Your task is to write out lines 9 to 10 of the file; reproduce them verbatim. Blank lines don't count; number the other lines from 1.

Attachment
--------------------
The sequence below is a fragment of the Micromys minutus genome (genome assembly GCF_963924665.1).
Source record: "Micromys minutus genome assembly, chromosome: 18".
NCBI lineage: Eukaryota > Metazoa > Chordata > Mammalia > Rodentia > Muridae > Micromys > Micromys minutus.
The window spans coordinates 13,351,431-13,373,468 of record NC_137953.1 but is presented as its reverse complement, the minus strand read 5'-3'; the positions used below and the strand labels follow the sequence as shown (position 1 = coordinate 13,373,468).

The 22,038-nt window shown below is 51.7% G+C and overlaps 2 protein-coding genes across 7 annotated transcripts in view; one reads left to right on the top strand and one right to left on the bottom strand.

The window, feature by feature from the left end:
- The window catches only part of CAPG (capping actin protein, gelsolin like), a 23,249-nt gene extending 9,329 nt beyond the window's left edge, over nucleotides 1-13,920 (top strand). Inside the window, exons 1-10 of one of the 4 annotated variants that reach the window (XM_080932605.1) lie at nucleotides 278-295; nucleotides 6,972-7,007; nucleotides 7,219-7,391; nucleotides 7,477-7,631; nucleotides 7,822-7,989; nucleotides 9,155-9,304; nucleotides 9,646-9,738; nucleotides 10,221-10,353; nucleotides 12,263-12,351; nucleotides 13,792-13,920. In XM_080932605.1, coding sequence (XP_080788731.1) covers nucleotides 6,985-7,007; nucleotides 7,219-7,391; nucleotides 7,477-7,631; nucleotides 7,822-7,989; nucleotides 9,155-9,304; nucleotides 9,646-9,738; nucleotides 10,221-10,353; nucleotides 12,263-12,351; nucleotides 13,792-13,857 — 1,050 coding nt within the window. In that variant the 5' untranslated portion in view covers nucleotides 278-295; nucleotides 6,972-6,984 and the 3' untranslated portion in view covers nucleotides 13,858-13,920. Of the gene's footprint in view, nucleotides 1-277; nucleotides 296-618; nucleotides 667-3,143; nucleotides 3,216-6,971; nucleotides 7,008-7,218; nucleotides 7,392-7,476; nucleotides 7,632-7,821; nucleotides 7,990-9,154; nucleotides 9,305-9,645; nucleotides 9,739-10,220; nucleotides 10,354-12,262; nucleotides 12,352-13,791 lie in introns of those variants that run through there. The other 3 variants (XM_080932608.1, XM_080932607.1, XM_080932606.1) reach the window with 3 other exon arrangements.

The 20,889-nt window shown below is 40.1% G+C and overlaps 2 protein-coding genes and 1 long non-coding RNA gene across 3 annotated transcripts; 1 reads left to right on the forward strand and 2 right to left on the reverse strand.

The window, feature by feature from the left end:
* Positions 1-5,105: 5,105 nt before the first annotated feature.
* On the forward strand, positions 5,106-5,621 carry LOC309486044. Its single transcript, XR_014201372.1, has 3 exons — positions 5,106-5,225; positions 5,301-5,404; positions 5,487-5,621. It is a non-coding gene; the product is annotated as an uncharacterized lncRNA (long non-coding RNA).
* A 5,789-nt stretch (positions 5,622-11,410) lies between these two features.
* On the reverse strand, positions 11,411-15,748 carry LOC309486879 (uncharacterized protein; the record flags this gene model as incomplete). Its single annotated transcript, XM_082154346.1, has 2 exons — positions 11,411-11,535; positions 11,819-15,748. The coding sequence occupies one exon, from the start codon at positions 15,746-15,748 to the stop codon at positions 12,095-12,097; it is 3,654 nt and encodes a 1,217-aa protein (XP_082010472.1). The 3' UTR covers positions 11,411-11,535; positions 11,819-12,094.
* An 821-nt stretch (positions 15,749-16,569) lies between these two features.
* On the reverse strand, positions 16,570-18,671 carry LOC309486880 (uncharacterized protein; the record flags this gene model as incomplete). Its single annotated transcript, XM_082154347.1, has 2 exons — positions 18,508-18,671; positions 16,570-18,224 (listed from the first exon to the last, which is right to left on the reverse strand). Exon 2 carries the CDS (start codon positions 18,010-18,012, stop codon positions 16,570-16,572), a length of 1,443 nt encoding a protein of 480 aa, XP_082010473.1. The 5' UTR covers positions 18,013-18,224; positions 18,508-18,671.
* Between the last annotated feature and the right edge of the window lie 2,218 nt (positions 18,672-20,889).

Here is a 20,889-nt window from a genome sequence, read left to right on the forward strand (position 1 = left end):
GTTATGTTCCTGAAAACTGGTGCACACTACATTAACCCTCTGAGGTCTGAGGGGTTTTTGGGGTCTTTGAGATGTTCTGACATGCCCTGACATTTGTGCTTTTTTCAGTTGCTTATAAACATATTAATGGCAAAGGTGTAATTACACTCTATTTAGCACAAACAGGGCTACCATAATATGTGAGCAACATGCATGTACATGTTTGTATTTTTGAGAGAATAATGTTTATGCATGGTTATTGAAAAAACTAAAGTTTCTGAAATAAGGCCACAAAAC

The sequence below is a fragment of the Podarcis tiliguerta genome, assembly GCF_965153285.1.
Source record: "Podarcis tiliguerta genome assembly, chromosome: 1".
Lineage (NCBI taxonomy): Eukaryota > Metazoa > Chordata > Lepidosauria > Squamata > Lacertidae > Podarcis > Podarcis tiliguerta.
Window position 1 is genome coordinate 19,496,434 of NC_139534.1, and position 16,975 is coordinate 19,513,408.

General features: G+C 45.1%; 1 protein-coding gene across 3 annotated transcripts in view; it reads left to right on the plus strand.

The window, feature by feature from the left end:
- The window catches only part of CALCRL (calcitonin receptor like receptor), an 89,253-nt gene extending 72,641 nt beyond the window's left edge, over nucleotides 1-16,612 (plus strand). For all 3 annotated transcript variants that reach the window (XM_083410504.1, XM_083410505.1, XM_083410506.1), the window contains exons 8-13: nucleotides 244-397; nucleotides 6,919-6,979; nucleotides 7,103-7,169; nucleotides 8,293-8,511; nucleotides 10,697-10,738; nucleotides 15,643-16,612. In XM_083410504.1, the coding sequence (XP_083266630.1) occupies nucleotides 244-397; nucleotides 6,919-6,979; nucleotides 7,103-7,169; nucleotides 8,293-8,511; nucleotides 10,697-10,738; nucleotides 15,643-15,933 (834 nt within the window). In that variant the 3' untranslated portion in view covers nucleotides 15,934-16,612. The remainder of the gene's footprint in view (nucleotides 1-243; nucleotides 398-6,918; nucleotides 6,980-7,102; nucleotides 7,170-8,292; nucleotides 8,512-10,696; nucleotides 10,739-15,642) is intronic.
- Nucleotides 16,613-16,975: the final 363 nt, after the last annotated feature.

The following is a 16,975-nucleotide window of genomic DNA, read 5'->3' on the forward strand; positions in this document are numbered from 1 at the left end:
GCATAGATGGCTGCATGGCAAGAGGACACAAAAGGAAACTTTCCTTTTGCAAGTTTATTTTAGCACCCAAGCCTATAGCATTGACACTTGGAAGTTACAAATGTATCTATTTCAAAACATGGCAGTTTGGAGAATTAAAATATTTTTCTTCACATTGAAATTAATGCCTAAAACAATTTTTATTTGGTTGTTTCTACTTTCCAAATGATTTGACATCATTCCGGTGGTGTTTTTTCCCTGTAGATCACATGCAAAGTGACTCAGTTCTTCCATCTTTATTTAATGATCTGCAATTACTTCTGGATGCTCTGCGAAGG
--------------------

The window, feature by feature from the left end:
* Positions 1-5,105: 5,105 nt before the first annotated feature.